3. Thinking outside the box: What alternative strategies of dealing with war-economies can we think of?
  • WS R: Living the “new normal”: Post-crisis politics of money, debt and time

    WS R: Living the “new normal”: Post-crisis politics of money, debt and time

    Convenors: Joscha Wullweber (University of Kassel, Germany) / Benjamin Wilhelm (University of Erfurt, Germany)

    The global financial crisis has left the European Union in a protracted 'post-crisis' state defined by ongoing crisis dynamics of sovereign risk, clashes between financial rationalities and democratic legitimacy, and growing social tensions and inequality. While some of these shifts manifest themselves openly, their full reach is hidden in the complexities of recent structural reformations in the EU. The post-crisis transformation of fiscal relations, financial regulation and governance, as well as economic policy, have shifted the very meaning of normality outside of public debate but with profound social, political and economic implications. This workshop wants to shed light on the new normal in the EU and beyond, by examining the politics of three central aspects: money, debt and time.

    The politics of money concerns the new role of the common currency in the eurozone and its impaired symbolism for the imaginary of a unified Europe in an era of ‘unconventional’ monetary policy and excess liquidity. The nature of debt,and in particular of sovereign debt, is undergoing a profound transformation, requiring increasing levels of collateral and guarantees. Both money and debt crucially involve the notion of time. The moment when debt turns into the obligation to pay is politically highly contested and implies a particular formatting of possible futures in the present. The workshop will explore these new configurations in terms of their production of specific social futures, their relation to power and sovereignty and new epistemologies of safety.

  • WS S: Human rights, humanitarianism, security: beyond the sovereign politics of life

    WS S: Human rights, humanitarianism, security: beyond the sovereign politics of life

    Convenors: Chenchen Zhang (University of Copenhagen, Denmark) / Polly Pallister-Wilkins (VU University Amsterdam, Netherlands)

    The proliferation of the international human rights regime and the development of humanitarian governance in the second half of the 20th century have presented humanity or human life as a limit on the exercise of sovereign power. However, the literature inspired by the concepts of biopolitics and biopower has drawn attention to the originary and paradoxical relation of both rights and human life to sovereignty.

    This workshop aims to address theoretical and empirical questions on how human rights, humanitarianism and security entangle with one another in different arenas of international relations, such as military intervention, disaster relief and the multiple regimes of governing human mobility at, within and outside territorial borders. It is particularly interested in examining the contingent and ambiguous features of humanitarian politics that cannot be captured by the primacy of sovereignty and which might enable us to rethink concepts such as rights, humanity and solidarity.

    How do claims of human rights and those of humanitarianism differ and how do they conflate with one another in the form of a minimalist biopolitics? How does the doctrine and practice of preemptive self-defence bear upon the discussion on humanitarian intervention in terms of sovereign exception and the depoliticisation of life? In what ways do human rights and humanitarian organisations challenge as well as participate in the regimes of border and mobility control?How do we envisage a political approach to humanitarianism and alternative understandings of humanity?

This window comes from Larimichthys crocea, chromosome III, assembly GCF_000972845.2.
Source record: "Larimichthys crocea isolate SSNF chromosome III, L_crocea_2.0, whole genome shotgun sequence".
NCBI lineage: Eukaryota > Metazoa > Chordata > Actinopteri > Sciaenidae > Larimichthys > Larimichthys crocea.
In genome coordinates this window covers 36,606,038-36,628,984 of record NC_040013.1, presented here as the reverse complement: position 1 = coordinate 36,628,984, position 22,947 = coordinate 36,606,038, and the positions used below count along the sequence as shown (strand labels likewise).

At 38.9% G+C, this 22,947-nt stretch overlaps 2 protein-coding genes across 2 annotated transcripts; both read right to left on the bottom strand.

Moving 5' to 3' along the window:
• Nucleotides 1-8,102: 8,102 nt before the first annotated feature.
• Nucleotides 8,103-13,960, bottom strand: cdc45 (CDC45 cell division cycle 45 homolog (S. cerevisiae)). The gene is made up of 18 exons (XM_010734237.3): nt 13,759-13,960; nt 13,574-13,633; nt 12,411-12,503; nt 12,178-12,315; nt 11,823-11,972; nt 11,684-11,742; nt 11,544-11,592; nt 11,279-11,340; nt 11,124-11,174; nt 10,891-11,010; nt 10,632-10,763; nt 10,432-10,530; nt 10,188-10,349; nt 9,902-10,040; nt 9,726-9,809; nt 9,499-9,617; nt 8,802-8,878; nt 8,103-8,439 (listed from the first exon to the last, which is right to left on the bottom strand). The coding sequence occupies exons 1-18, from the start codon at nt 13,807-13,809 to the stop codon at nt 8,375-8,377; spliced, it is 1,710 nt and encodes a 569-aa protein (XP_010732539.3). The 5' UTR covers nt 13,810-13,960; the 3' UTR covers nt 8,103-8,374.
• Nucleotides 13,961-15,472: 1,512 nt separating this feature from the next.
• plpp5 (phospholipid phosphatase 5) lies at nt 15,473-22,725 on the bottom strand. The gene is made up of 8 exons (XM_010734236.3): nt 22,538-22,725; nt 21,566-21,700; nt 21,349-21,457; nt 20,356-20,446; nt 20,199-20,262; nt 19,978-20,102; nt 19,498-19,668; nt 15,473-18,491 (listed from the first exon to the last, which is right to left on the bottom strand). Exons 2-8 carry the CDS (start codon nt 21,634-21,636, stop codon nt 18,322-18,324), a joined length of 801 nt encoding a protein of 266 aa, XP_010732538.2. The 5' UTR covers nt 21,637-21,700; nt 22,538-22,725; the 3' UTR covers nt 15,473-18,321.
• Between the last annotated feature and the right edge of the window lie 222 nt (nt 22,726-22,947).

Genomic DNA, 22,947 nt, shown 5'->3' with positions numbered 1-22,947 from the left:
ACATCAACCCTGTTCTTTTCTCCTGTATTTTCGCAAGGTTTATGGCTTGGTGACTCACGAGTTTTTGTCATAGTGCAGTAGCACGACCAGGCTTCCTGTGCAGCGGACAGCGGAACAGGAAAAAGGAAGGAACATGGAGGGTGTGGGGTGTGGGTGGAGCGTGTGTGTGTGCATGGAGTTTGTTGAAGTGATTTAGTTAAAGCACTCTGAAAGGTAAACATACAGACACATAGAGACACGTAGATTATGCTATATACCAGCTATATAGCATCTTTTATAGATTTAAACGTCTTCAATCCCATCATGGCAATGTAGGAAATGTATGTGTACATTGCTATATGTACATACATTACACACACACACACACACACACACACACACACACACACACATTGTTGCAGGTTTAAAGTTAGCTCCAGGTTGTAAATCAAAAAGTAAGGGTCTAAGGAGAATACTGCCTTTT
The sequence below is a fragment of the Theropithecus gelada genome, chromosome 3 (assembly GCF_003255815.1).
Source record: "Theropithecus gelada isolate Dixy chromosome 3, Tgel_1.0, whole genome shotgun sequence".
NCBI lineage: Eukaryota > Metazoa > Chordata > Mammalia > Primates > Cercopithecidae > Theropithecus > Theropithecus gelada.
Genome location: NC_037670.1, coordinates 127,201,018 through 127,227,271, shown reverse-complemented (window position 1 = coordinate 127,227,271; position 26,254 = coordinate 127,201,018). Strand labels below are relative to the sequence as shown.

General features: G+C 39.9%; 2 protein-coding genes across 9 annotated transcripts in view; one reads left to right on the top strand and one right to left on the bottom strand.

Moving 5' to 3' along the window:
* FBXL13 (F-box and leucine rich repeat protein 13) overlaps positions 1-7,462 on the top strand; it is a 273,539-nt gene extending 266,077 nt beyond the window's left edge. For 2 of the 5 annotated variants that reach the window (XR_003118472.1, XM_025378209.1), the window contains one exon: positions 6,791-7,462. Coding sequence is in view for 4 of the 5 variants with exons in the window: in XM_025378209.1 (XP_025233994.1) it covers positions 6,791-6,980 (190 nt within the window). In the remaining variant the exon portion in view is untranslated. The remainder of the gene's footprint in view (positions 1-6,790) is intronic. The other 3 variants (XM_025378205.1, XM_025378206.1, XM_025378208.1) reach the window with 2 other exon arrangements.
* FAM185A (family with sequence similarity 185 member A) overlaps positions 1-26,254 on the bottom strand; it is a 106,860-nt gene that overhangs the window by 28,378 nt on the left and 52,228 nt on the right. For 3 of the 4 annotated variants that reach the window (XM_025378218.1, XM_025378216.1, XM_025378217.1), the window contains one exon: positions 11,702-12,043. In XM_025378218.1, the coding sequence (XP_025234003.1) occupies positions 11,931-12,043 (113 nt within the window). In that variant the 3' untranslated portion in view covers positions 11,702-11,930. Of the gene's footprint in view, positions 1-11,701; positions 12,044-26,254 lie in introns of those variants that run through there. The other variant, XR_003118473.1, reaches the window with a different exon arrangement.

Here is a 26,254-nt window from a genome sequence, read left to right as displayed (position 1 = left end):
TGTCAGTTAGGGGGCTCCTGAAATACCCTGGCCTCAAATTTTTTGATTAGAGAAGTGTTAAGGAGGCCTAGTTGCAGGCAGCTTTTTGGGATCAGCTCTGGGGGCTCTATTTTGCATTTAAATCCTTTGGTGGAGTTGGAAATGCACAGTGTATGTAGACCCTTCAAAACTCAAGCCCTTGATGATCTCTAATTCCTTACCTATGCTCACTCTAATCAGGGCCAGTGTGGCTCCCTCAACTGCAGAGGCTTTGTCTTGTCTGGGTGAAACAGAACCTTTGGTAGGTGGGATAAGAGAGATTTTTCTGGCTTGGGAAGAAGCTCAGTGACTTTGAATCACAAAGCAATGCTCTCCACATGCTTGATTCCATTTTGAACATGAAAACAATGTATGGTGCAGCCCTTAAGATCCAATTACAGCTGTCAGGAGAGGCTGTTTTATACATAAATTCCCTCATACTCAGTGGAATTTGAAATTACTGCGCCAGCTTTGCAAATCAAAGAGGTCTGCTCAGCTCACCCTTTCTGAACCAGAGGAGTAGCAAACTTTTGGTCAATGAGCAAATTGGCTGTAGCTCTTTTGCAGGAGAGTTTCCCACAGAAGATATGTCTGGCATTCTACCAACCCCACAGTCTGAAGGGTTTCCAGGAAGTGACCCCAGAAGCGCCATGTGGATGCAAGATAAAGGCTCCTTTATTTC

The workshop welcomes contributions from different disciplinary perspectives and focused on varied geographical locations.

  • WS T: Regional Integration for Peace? Comparing Integration Experiences Across Regions

    WS T: Regional Integration for Peace? Comparing Integration Experiences Across Regions

    Convenors: Marco Pinfari (American University Cairo, Egypt) / Giulia Piccolino (GIGA Hamburg, Germany)

    Regional integration is often seen as a tool to transform conflicts and bring about peace. The EU thus received the Peace Nobel Prize in 2012, and it has promoted integration across the world for both economic and political reasons. Yet the existing literature is much more sceptical about the link between integration and peace, even in the European context. Often integration only seems to offer a framework to draw on if windows of opportunity for change arise.

    In addition, the effects of integration seem to be determined by a whole range of additional factors, from global power distribution to local identity narratives. In this workshop, we invite papers that analyse the link between integration and peace in a variety of geographical contexts. Our definition of integration in this endeavour is a broad one, which includes more intergovernmental regional projects as well as more supranational ones, and takes into account economic as well as openly political integration processes.

    We are also interested in papers that look at the degree to which the promotion of integration is legitimised by its contribution to conflict transformation, and whether this promotion has led to any successes in integration and peace. We invite papers from a variety of disciplinary and methodological backgrounds, from explanatory to critical, in order to look at this issue from as many angles as possible.